Most of the code will be written in data.py which will include functions for adding this functionality and api.py will contain endpoints for clients to access this functionality.

Here is a link to my gist for additional ideas, timeline, about me and Q & A.


What is best strategy to deal with situations where you never have MusicBrainz ids
What exactly is MessyBrainz?
#2

This is the initial draft of my proposal. Please provide reviews and feedback.


#3

I’ve just skimmed the proposal, I’ll have a more detailed read later. Some comments:

  1. Did you download the messybrainz data to look at it? ftp://ftp.eu.metabrainz.org/pub/musicbrainz/messybrainz/ If not, you should and then update the data examples in your proposal to be more representative of the actual data. (e.g. MBIDs are always UUIDs)

  2. That flowchart is pretty, but you could convey the flow more simply in text because a lot of steps are the same for the different entities. Tell us what what you plan to do for one entity and we can imagine the rest.

  3. On “creating clusters for recordings” Why do you need to assign a new UUID here? Please know that in our universe UUIDS are created for referring to our data from an external database. In this case, the outside world needs to never reference our clusters, so we can use a Postgres SERIAL column for identifying the clusters, which is already in the schema as cluster_id.

  4. I’d like you to think about phases of applying your scripts. Right now there are no clusters in the database, so we need to have a script that can look at the existing database and find and make new clusters. We should be able to run this script at any time and have it “tidy up”. Also, the MessyBrainz ingestion code needs to start forming clusters automatically as things get imported, obviating the need for running the tidy up script.


#4

1: Created examples using data present in the data dump.

2,4: Modified part 3 to include algorithms to cluster and associate MBIDs to incoming listens.

3: Used SERIAL column for identifying the clusters.

Looking forward to more reviews.


#5

Your proposal has improved quite a lot – it looks like you’re on the right track. I’ve spent some time thinking about what I would like to see happen for MessyBrainz and I now have a better idea. Hopefully I can share my ideas with you tomorrow morning, giving you some time to revise your proposal one more time.

Stay tuned!


#6

Hi!

I was hoping to get some feedback from @alastairp and @iliekcomputers, but sadly that didn’t happen. But, here are my unchecked ideas about how I would proceed with MessyBrainz if I were to spend my summer on it:

https://docs.google.com/document/d/1uiye3smNrMoCq0_NjlRuT3mfGgNYo7OHXFwvEh6pdps/edit?usp=sharing

Perhaps you some of these ideas resonate with you so you can incorporate them into your proposal.


#7

This is a neat proposal, and understands some of the messy things about dealing with this kind of data. Some small questions which I’d like to know about:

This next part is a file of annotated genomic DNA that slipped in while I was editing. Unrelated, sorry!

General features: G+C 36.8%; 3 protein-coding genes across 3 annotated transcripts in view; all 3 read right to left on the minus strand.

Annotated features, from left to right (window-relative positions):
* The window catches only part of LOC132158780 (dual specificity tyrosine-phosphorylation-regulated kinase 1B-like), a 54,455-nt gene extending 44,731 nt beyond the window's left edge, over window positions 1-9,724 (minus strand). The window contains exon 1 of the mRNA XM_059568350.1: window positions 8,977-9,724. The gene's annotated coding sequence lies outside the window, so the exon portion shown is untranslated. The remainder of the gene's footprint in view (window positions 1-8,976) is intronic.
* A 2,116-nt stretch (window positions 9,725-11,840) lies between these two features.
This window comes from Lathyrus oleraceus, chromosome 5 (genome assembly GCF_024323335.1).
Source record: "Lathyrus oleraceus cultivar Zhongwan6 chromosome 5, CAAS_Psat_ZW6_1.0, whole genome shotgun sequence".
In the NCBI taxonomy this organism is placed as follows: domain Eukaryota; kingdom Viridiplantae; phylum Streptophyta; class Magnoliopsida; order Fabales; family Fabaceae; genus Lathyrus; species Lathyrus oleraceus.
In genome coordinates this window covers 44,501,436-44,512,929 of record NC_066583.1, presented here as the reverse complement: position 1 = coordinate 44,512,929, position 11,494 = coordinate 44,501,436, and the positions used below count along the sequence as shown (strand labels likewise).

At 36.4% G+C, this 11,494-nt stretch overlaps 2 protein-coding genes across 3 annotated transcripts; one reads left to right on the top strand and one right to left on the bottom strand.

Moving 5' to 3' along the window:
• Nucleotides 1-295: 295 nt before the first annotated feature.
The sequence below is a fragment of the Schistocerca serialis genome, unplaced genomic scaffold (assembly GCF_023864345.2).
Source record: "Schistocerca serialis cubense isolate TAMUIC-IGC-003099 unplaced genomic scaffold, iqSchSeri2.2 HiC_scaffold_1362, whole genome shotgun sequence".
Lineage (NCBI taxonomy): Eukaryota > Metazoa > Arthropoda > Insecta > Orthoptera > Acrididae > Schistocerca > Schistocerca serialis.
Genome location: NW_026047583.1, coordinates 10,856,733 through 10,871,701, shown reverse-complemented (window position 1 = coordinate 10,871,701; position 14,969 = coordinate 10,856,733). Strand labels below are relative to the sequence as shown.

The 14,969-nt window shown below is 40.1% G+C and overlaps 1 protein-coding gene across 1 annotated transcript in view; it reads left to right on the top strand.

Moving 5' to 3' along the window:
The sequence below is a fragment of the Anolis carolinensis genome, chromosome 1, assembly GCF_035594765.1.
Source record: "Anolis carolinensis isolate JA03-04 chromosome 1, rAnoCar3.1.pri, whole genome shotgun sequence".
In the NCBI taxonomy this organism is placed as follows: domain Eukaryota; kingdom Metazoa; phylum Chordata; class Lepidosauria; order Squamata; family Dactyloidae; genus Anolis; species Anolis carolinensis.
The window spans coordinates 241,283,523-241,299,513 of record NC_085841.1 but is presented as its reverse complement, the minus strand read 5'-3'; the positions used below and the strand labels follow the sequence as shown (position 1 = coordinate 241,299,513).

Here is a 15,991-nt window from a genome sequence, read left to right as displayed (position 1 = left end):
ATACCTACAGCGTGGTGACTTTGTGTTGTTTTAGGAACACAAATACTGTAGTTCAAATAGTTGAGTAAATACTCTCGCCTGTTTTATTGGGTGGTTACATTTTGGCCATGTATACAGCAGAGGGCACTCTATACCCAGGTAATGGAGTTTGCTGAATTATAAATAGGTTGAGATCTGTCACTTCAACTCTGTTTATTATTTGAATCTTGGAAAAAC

What if a submission has the wrong MBID in it? That is, what if the text of the artist credit or title is very different to all other items in the cluster? Do you think that it’d be a good idea to check this too?
As many recording MBIDs can refer to the same recording, will you also extend this matching process using mbids from the recording_gid_redirect table in MusicBrainz?

Remember that recordings can appear on many releases. Do you have a suggestion about how you might deal with this, and how it differs from the artist case? How will you deal with the artist case if a recording appears on 2 releases and the artist on each of these releases is different? Will you still create the credit?

From rob’s document:

This is a pretty neat extension to the work that you’ve already proposed. I think it’s a good idea to make a somewhat generic interface to allow us to add more cluster generation algorithms as we collect more data

Also a very safe idea!


#8

One more thing - How many spotify ids are in the MessyBrainz data? This could be another easy win to create clusters


#9

Only 89,670 in the available data dump. I thought about it but I’m not sure if it’s a big enough number as we have 9335675 recordings in the database.


#10

Yes, we can add a check for that. I am thinking about a check like https://en.wikipedia.org/wiki/Edit_distance where we set some threshold and only if that threshold is crossed we say that recording may have wrong MBIDs. Cz it is quite easy for manually tagged files to have few errors. Maybe i can validate on artist, title fields in the json and other MBIDs. But validating over releases seams risky cz of recordings like this: https://gist.github.com/kartikeyaSh/760e2d332e78cf86f5fbd35ea4234916 ,sorry for the unformatted output. Just have a look at release values for all the recordings.


#11

I’ve written about it in the next paragraph


#12

I’ll try to write about it in a much cleaner way. And put stress on the point that I’ll create infrastructure for that. I’ll try to eleborate it. I’ve created the proposal with a mindset that I’ll device some algorithm and create an infrastructure to get that algorithm executed. And this infrastructure can also be used for another matching algorithms.

I’m working on elaborating this.


#13

One thing you need to take care of is multiple artists with the same name.
There is a shapeshifters in the uk and a shapeshifters in nz for example.
For some common names there can be 10 or 20 with the same name.

There are also some common track names such as “intro” that are are common to lots of releases.


#14

I’ve added a section to describe how i plan to work on the project.

And another section for additional Ideas.


#15

Agreed, I’ve taken care of that.